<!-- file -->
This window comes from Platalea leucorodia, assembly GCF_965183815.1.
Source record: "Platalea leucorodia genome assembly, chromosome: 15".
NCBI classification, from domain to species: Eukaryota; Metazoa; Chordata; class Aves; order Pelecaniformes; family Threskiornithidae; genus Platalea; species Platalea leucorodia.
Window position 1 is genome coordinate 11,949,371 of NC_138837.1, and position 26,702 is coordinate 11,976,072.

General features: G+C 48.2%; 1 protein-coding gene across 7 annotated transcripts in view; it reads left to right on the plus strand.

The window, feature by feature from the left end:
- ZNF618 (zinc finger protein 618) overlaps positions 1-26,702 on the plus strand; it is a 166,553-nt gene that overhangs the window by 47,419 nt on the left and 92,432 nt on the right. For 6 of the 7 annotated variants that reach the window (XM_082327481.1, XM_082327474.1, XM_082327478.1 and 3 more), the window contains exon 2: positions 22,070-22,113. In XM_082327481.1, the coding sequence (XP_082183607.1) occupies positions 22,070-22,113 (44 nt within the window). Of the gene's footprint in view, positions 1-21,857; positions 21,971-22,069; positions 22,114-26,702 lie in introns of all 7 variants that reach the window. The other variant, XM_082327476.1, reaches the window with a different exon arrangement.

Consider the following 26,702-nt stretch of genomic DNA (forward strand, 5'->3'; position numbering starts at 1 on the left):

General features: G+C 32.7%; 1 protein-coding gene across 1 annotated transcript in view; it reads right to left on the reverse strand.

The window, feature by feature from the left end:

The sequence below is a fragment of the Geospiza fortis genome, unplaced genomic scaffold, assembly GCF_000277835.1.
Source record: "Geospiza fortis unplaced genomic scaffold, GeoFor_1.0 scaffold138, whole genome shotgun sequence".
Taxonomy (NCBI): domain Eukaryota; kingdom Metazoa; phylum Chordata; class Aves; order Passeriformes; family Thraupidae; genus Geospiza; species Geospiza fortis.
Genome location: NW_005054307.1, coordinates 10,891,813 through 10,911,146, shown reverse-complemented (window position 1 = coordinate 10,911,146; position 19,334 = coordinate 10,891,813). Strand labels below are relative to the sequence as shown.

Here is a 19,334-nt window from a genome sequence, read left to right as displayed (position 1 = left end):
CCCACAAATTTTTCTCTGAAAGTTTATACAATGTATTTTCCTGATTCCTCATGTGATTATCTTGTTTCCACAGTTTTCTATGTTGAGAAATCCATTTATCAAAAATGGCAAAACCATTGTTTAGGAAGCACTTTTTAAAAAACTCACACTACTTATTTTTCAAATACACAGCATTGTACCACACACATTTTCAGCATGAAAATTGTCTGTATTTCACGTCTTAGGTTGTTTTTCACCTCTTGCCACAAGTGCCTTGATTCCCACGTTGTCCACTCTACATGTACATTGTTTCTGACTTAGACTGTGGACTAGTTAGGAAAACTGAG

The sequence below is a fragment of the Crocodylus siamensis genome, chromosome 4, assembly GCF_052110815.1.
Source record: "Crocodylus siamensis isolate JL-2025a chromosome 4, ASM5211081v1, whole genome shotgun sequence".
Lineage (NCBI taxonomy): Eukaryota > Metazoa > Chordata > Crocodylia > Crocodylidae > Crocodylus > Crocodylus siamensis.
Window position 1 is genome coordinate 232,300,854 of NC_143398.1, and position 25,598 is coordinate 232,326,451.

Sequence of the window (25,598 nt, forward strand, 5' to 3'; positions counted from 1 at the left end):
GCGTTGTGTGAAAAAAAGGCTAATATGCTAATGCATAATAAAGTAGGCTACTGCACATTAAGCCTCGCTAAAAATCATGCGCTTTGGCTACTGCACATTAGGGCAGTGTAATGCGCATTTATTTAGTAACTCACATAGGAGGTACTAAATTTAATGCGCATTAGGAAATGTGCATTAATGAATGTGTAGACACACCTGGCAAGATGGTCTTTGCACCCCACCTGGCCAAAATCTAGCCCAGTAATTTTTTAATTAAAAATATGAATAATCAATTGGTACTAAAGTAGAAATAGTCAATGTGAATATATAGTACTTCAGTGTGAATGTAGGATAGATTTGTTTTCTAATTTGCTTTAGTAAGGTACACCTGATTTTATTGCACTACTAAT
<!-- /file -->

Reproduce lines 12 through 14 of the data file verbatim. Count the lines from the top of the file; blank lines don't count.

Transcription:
Source record: "Geospiza fortis unplaced genomic scaffold, GeoFor_1.0 scaffold138, whole genome shotgun sequence".
Taxonomy (NCBI): domain Eukaryota; kingdom Metazoa; phylum Chordata; class Aves; order Passeriformes; family Thraupidae; genus Geospiza; species Geospiza fortis.
Genome location: NW_005054307.1, coordinates 10,891,813 through 10,911,146, shown reverse-complemented (window position 1 = coordinate 10,911,146; position 19,334 = coordinate 10,891,813). Strand labels below are relative to the sequence as shown.